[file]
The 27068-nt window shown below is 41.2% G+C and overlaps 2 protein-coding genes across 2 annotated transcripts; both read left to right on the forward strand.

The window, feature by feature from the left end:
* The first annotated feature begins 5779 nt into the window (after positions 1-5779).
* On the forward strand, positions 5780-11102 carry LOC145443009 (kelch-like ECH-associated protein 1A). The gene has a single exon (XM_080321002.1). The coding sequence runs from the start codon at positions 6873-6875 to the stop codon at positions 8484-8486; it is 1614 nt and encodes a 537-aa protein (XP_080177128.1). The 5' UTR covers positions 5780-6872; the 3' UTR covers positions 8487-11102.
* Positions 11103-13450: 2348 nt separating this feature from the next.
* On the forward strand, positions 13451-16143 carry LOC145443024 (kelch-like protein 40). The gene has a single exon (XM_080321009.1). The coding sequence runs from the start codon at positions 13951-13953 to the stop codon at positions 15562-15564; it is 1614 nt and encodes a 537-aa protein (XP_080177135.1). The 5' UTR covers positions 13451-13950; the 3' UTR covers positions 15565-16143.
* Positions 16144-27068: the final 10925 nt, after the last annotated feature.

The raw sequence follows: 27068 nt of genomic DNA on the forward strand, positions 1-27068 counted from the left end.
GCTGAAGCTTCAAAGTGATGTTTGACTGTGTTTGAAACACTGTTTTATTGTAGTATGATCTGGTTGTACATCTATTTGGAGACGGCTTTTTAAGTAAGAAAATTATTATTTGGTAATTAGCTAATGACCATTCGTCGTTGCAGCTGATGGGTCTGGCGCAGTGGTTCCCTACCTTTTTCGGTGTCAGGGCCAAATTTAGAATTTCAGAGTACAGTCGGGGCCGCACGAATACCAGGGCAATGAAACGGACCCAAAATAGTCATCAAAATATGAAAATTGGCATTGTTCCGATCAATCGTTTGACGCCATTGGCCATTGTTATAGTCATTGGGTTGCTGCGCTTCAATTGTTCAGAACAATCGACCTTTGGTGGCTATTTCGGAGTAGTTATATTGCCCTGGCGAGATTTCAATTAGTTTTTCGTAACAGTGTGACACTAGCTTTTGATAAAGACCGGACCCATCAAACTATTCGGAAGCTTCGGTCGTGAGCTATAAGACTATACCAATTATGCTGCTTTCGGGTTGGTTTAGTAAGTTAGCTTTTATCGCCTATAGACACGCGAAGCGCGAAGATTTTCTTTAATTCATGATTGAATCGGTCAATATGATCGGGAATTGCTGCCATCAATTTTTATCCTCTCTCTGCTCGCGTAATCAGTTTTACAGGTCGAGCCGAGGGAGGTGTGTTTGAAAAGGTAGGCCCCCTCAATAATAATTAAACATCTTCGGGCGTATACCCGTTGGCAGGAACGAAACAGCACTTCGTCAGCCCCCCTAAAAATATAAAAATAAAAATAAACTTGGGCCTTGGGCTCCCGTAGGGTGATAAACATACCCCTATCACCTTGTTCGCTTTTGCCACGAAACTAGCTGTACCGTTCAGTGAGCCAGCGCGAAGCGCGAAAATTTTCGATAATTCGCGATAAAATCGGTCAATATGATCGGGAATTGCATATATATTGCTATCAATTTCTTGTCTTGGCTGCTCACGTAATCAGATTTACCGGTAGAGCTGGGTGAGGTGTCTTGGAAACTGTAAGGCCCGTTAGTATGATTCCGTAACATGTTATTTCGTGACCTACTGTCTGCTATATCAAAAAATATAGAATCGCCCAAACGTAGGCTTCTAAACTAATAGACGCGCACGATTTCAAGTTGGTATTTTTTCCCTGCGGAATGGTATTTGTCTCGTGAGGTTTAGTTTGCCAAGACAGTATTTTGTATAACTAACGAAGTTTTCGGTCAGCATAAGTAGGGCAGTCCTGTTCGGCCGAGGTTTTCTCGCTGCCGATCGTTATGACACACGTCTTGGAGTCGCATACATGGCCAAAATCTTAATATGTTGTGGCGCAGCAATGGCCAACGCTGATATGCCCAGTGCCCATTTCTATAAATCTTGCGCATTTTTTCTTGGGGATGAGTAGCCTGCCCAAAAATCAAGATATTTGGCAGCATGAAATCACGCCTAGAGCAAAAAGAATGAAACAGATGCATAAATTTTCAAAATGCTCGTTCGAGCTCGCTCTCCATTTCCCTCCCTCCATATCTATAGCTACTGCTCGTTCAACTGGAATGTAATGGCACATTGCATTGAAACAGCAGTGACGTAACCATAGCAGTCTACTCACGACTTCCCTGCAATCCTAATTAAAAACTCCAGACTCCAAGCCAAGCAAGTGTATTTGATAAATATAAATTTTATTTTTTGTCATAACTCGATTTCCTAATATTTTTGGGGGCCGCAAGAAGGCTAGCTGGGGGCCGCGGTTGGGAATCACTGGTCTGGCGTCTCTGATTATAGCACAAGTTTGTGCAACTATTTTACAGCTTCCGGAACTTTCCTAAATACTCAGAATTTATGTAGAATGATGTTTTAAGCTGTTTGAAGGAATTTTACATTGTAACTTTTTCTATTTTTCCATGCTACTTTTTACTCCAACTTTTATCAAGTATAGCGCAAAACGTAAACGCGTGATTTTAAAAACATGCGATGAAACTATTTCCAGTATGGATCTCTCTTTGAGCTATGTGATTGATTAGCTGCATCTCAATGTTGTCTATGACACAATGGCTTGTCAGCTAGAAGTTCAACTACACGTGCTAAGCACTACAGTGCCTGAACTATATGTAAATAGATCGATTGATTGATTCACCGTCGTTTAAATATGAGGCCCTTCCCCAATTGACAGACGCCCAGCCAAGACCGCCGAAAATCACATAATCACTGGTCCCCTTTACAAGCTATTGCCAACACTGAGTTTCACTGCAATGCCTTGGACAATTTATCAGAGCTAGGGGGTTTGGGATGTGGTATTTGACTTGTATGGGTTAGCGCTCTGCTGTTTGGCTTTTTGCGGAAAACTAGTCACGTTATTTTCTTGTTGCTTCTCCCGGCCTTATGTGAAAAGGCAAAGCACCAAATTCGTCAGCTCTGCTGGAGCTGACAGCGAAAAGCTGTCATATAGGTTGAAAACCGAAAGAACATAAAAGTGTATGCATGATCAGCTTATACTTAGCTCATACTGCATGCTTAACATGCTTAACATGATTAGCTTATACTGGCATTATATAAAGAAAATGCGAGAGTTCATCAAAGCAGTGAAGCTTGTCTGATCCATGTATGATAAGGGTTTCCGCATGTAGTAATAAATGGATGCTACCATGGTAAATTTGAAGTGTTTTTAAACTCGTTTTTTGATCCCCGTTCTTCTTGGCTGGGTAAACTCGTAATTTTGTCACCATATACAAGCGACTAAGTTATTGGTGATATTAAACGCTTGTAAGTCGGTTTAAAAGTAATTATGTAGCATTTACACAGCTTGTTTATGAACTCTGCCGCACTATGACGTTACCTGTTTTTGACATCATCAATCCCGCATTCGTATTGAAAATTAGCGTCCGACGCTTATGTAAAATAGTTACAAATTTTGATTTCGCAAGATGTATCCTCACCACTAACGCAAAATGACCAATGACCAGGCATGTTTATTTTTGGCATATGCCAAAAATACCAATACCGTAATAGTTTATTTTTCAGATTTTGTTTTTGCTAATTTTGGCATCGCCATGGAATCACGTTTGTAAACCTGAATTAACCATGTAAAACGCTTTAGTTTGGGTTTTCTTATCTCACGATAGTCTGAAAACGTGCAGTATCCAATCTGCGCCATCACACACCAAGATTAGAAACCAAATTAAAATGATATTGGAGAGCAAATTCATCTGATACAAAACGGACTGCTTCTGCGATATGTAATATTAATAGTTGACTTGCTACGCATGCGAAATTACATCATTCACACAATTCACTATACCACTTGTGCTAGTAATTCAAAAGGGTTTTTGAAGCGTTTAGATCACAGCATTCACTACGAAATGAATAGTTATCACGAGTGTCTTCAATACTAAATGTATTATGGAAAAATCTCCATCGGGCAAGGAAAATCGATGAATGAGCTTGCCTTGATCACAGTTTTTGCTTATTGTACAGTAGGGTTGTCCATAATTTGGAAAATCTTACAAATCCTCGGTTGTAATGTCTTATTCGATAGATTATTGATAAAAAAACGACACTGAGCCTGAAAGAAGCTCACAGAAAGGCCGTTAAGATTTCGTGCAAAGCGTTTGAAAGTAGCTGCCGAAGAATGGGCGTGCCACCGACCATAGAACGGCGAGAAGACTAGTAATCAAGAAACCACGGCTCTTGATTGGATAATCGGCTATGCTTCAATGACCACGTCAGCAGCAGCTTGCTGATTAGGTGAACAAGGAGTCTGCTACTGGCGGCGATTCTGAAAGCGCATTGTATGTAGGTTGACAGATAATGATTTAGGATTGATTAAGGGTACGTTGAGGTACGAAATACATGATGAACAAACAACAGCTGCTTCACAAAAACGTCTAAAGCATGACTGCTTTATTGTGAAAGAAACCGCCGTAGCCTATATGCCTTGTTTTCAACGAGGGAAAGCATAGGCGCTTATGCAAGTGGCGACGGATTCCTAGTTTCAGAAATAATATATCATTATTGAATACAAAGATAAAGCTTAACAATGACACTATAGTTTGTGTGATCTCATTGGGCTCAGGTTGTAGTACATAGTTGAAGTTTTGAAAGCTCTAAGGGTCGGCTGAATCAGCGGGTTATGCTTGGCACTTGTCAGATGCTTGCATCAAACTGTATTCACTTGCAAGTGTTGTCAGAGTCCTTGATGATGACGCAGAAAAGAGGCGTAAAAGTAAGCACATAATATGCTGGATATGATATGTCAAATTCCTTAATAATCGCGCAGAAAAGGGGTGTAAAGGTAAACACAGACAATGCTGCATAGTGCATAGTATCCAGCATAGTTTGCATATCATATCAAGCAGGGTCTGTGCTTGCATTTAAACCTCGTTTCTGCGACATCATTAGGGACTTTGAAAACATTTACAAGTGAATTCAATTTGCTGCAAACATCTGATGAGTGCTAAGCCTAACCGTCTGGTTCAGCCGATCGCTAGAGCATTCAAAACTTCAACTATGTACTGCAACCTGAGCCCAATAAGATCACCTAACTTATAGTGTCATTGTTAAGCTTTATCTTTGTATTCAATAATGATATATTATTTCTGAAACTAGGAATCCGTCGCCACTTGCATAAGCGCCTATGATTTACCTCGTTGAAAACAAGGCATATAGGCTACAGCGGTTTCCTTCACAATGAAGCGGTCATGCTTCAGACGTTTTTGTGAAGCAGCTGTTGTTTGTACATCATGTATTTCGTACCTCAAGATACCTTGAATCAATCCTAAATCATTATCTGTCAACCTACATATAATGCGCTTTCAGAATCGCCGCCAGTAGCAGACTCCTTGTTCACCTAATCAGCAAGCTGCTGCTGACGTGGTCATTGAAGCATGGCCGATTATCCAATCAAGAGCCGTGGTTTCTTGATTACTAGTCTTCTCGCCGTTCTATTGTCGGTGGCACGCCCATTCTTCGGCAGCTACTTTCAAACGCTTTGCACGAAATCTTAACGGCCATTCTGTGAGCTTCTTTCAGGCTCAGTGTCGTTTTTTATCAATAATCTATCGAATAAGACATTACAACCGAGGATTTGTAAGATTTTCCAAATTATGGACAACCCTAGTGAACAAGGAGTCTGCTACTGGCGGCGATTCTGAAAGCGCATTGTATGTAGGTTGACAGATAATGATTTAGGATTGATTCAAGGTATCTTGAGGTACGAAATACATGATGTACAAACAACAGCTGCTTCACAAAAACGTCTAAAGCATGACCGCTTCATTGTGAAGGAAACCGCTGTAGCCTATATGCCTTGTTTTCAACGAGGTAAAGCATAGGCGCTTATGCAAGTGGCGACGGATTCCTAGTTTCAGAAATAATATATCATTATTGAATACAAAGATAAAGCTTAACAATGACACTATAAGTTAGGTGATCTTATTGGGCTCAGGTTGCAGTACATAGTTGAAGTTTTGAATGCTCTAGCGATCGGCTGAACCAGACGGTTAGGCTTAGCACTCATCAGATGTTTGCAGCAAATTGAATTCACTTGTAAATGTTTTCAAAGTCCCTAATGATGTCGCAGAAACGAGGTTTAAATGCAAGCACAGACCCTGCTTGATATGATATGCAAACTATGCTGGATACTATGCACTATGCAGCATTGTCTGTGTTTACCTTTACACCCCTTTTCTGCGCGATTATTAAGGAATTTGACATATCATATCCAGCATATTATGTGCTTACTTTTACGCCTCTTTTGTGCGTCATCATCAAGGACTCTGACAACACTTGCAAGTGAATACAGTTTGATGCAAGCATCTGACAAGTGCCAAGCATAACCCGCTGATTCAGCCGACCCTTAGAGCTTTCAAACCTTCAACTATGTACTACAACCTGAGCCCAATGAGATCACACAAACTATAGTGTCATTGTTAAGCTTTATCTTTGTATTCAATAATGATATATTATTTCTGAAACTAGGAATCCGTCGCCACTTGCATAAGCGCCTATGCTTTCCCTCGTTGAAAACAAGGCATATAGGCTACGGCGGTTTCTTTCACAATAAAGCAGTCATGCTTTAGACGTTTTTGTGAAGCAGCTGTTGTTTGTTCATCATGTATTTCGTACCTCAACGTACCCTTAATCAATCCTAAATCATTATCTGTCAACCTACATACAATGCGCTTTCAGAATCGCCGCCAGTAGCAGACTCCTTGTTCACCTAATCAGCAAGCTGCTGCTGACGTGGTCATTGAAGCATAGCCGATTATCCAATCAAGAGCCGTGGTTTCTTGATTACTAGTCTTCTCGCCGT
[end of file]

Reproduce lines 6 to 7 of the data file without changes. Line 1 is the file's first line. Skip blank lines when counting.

* On the forward strand, positions 13451-16143 carry LOC145443024 (kelch-like protein 40). The gene has a single exon (XM_080321009.1). The coding sequence runs from the start codon at positions 13951-13953 to the stop codon at positions 15562-15564; it is 1614 nt and encodes a 537-aa protein (XP_080177135.1). The 5' UTR covers positions 13451-13950; the 3' UTR covers positions 15565-16143.
* Positions 16144-27068: the final 10925 nt, after the last annotated feature.